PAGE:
The accuracy of speed prediction error to the next waypoint is a key factor in maintaining longitudinal separation on oceanic routes. This estimation is often used by air traffic control to estimate the future position of aircraft, and the estimation errors result in potential separation infringement. While most aircraft can calculate the estimated time at each future waypoint using the onboard Flight Management System, the factors affecting the inaccuracy of the estimation require more clarification. This paper investigates the accuracy of the speed prediction error on oceanic routes and examines the main factor of error using airline flight data. The results show that wind prediction error is a main source of speed prediction error, and significant differences of the speed prediction error among airlines and aircraft types were observed.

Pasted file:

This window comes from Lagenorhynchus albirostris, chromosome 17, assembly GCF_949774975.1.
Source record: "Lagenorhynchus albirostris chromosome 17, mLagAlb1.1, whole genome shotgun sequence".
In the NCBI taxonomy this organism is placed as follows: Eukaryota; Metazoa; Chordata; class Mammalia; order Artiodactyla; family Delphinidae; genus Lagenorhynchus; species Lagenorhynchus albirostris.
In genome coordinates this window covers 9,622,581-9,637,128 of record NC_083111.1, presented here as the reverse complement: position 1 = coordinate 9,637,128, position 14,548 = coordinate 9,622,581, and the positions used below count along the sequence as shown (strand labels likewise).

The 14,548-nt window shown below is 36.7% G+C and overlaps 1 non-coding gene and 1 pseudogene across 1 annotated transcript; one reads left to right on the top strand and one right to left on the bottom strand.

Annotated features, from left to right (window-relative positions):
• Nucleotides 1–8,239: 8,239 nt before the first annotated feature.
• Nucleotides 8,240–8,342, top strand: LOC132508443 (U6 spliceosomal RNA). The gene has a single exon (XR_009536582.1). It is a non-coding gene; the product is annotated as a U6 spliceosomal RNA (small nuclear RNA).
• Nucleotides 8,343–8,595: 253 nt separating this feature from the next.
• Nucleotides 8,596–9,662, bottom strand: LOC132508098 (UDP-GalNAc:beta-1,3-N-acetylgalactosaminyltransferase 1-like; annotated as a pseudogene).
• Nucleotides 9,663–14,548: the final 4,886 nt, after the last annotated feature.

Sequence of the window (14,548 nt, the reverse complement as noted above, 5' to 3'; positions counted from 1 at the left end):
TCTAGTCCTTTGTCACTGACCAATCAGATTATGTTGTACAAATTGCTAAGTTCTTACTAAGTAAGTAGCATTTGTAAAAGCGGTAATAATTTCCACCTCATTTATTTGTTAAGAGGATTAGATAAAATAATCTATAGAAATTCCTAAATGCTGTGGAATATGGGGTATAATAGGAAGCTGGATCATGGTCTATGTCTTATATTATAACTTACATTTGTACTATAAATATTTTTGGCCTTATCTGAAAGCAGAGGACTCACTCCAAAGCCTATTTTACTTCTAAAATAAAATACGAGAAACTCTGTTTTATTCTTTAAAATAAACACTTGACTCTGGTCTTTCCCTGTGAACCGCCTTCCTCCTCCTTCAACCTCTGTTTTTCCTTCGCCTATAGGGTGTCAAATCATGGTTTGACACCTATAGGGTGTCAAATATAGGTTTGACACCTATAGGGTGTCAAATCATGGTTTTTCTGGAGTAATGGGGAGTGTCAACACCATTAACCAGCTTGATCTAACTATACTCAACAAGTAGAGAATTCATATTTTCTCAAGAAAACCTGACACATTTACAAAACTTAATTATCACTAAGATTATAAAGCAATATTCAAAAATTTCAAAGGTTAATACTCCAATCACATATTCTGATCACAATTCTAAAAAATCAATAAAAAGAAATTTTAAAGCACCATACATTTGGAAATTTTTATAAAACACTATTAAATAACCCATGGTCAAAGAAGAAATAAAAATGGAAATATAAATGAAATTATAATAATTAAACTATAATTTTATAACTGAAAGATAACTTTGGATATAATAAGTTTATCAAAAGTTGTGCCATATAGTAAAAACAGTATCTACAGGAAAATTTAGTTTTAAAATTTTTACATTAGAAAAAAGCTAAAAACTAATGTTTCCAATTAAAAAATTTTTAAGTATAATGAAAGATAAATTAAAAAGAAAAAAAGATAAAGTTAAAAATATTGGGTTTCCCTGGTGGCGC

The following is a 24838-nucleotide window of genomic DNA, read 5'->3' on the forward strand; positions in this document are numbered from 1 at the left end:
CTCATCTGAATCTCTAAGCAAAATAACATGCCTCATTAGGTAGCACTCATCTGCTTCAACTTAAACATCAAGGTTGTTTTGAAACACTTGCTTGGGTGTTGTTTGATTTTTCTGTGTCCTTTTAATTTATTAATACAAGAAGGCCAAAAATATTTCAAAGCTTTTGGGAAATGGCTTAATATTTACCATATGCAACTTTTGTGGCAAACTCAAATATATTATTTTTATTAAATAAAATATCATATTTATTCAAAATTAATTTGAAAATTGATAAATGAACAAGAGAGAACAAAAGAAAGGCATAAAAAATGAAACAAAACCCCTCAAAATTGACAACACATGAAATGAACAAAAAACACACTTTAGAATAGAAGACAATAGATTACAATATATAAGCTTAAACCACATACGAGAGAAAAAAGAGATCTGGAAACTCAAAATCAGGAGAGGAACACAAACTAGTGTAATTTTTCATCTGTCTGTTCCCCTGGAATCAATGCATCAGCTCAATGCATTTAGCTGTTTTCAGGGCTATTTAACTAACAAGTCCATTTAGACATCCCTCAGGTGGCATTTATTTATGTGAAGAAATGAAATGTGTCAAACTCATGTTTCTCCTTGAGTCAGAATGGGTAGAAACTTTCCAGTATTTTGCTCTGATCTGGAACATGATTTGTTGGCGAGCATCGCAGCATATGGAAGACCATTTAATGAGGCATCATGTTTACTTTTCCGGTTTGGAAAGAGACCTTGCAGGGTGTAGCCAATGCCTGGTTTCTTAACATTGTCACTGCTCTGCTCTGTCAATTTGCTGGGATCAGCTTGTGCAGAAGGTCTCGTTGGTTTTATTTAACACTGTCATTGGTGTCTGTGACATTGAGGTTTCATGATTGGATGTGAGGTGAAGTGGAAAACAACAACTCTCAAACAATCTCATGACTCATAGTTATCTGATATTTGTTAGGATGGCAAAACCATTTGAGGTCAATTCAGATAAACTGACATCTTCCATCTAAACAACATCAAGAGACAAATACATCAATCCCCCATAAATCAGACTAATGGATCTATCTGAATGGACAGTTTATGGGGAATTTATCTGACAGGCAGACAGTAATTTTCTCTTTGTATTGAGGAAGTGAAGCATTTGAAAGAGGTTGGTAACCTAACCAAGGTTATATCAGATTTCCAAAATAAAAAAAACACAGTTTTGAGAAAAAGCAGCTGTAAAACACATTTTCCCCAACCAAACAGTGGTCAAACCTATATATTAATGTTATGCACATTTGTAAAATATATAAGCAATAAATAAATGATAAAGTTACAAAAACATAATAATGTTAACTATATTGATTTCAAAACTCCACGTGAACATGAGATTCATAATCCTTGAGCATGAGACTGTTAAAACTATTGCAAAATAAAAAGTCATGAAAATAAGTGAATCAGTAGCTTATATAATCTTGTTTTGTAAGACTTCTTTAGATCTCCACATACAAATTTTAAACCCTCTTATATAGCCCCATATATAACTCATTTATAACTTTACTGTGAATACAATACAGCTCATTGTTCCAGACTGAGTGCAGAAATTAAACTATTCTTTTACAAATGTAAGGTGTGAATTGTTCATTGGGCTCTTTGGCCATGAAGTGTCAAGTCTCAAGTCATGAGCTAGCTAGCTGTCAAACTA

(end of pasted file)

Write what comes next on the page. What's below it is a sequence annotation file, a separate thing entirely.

Maternal gut microbiota is thought to be one of the important factors in the developmental origins of health and disease (DOHaD) concept, but the effects of maternal gut microbiota on foetal growth are not well known. In this study, the association between maternal gut microbiota and foetal growth was investigated. Maternal and newborn information, as well as stool samples at the third trimester of pregnancy, were obtained from 51 mother–newborn pairs from the Chiba study of Mother and Child Health (C-MACH). Gut microbiota was analysed by 16S rRNA sequencing of stool samples and short-chain fatty acids (SCFAs) in stool were analysed by gas chromatography-tandem mass spectrometry. After adjustment for covariates, it was found that maternal gut microbial diversity had a positive association with head circumference in newborn males (Chao 1: adjusted r = 0.515, p = 0.029). Genus Parabacteroides and genus Eggerthella showed negative associations with newborn head circumference and weight, respectively in males (genus Parabacteroides: adjusted r = −0.598, p = 0.009, genus Eggerthella: adjusted r = −0.481, p = 0.043). On the other hand, genus Streptococcus showed a negative association with newborn height in females (adjusted r = −0.413, p = 0.040). In addition, hexanoate was involved in the association between maternal gut microbiota and newborn anthropometrics in the univariate analysis, but not in the multivariate analysis. These data suggest that maternal gut microbiota has sex-specific effects on foetal growth. Maternal gut microbiota is an important factor for optimal intrauterine growth.